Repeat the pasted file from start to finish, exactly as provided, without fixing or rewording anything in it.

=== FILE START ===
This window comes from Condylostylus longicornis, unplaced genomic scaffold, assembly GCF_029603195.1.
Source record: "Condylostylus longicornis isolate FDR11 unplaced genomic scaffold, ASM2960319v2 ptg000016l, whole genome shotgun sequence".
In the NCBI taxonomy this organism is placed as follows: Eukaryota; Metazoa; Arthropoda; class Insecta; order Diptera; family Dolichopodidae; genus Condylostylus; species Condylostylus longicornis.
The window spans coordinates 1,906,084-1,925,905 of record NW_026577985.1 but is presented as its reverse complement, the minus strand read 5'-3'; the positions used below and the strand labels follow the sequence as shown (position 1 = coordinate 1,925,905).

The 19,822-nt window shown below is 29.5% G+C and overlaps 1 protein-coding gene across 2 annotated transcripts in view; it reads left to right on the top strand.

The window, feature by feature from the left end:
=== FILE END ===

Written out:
This window comes from Condylostylus longicornis, unplaced genomic scaffold, assembly GCF_029603195.1.
Source record: "Condylostylus longicornis isolate FDR11 unplaced genomic scaffold, ASM2960319v2 ptg000016l, whole genome shotgun sequence".
In the NCBI taxonomy this organism is placed as follows: Eukaryota; Metazoa; Arthropoda; class Insecta; order Diptera; family Dolichopodidae; genus Condylostylus; species Condylostylus longicornis.
The window spans coordinates 1,906,084-1,925,905 of record NW_026577985.1 but is presented as its reverse complement, the minus strand read 5'-3'; the positions used below and the strand labels follow the sequence as shown (position 1 = coordinate 1,925,905).

The 19,822-nt window shown below is 29.5% G+C and overlaps 1 protein-coding gene across 2 annotated transcripts in view; it reads left to right on the top strand.

The window, feature by feature from the left end: